• That message was probably just a static suggestion added to the installer. With ext-formatted systems it would probably mount it on /target as it is designed to rescue an existing linux install. Regarding the disk, you can try dmesg for any messages regarding found hardware. In some cases it might be under a different label due to the APM style disk on an Apple-specific controller. You can list all devices with a d in it using ls /dev/*d* Commented Feb 11, 2018 at 21:26

You can use the Disk Utility program supplied by Apple - and you can tell it how many overwrites you wish it to do, the last time I read that info it said one pass was not very reliable, 7 should be fine and 35 was overkill - bear in mind how long it takes to do one complete pass....

A similar question is here : Selling a Macbook Pro - removing personal information from it

Edit: You need to boot from a different media as it cannot work on itself so, either the original install disc or a newer install disk for a later version - as older ones don’t usually work forwards... Other bootable media may also work - but that I have not tried...

  • Just to confirm: this approach would require a copy of the mac os installer DVD. Right?
    – ohnoplus
    Commented Feb 11, 2018 at 4:49
  • You need to boot from a different media as it cannot work on itself so, either the original install disc or a newer install disk for a later version - as older ones don’t usually work forwards...
    – Solar Mike
    Commented Feb 11, 2018 at 6:27

Use srm (secure removal of files/directories) to securely delete the User folder with your personal data.

srm has been in OS X since 2004 so it's included with Tiger. This will allow you to securely delete your files without affecting the rest of the OS. This has the added advantage of whomever you're donating to doesn't have to go through the trouble of finding install media to get the machine working again.

  1. Boot your iBook
  2. Create a new user with Admin priviliges
  3. Log out and log back in as the user you just created
  4. Open Terminal
  5. Navigate to the the /Users folder
  6. Issue the command srm -rf [Username]
  7. Close Terminal
  8. Go into System Preferences >> Users & Groups
  9. Delete the old user

That's it... Your personal data is gone and you don't have to go though any convoluted steps to boot Linux.

As for srm and the level of security, you can add the following flags:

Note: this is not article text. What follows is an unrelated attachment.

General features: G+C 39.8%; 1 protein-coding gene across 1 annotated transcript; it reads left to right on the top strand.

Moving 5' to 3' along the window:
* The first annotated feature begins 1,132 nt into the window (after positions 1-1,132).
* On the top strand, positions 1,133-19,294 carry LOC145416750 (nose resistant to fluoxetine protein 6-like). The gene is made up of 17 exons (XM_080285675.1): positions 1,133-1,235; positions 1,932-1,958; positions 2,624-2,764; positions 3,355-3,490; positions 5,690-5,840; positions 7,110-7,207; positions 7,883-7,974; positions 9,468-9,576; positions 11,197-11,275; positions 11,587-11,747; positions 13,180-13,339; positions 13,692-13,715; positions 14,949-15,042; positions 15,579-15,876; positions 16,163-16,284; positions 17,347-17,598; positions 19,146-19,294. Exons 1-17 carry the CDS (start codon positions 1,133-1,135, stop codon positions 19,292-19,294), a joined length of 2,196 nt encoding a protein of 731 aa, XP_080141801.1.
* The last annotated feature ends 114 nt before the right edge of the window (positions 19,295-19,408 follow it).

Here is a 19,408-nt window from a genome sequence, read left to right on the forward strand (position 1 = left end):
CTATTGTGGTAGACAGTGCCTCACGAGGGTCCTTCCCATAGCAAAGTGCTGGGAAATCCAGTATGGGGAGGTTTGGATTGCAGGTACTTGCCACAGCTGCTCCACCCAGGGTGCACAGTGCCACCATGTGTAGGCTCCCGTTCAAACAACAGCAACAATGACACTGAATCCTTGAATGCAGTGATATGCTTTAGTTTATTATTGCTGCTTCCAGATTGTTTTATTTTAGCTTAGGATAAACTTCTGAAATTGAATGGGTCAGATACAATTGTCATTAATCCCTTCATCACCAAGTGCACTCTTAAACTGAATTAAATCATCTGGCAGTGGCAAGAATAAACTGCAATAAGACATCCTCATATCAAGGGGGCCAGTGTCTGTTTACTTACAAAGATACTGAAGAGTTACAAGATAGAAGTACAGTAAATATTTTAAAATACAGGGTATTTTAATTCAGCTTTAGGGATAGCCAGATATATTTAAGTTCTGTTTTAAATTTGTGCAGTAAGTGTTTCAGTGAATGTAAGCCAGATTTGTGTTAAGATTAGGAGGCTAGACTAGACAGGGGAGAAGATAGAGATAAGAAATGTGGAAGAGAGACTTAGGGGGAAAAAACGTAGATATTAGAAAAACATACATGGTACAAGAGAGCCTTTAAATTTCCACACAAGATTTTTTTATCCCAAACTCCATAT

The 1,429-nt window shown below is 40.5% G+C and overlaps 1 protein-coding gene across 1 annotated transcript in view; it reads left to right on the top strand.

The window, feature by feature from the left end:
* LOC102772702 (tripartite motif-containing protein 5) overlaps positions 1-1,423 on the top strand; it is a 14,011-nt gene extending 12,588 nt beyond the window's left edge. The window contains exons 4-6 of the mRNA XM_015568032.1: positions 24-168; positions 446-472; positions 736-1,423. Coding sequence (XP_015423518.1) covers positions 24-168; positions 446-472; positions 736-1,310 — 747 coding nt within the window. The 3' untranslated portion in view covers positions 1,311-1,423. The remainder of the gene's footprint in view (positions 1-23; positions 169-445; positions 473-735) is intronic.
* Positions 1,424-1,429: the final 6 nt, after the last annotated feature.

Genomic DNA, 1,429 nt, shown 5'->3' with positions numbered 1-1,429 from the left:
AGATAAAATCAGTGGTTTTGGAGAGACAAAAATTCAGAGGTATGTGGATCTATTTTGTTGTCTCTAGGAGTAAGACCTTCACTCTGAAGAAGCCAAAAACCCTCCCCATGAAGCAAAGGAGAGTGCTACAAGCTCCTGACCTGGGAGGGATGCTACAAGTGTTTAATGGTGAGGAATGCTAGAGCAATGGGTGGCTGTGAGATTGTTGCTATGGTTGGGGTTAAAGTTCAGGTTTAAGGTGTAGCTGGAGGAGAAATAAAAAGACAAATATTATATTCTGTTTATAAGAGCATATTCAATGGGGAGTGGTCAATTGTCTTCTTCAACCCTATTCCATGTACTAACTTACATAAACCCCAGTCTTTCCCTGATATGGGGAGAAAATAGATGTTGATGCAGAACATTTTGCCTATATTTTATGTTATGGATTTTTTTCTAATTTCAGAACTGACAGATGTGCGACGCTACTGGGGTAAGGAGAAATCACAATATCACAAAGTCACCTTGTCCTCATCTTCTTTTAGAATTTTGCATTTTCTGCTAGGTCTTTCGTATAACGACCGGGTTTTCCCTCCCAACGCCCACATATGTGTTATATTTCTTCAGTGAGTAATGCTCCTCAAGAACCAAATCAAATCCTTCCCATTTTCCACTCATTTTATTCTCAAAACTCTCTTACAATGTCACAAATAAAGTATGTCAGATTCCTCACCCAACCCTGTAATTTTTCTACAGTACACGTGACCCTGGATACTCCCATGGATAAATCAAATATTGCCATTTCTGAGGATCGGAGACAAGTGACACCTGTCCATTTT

• -s = simple; overwrite with a single pass of random data
  • -m = medium; overwrite with 7 DoD compliant passes
  • -z = zero; after overwriting, zero the blocks used by the file

You can get more info on srm from the man page (man srm)

  • This has the downside of not erasing the free space and still leaving the machine with all non-user data like logs, licenses, software and an operating system that is no longer secure, or usable online. Commented Feb 11, 2018 at 1:35
  • @JohnKeates - diskutil can erase free space and the Admin user can uninstall Apps and manually delete logs using the above method, but that was out of the scope of the question which was to remove user data
    – Allan
    Commented Feb 11, 2018 at 1:39
  • The scope in the question was somewhat larger considering the mentioned practice of applying shred a number of times. Also, sanitizing a system for sale should really be done completely, not just ‘a few spots where most user data might be’. With the lack of Recovery OS and unavailable install media, I’d go as far as suggesting cmd-alt-o-f and wiping the disk from OpenFirmware. It’s just that dumping a bunch of Forth here is incompatible with this site ;-) Commented Feb 11, 2018 at 1:47
  • @JohnKeates- Why to all of that? What is it that makes you believe OS X saved clear text user data in places other than the User folder? What makes you believe that drives other than MFM and RLL require this level of security wipe? What you described is completely unnecessary. This is a good resource to reference: destructdata.com/dod-standard
    – Allan
    Commented Feb 11, 2018 at 11:40
  • It’s all based on ohnoplus’s question Commented Feb 11, 2018 at 11:51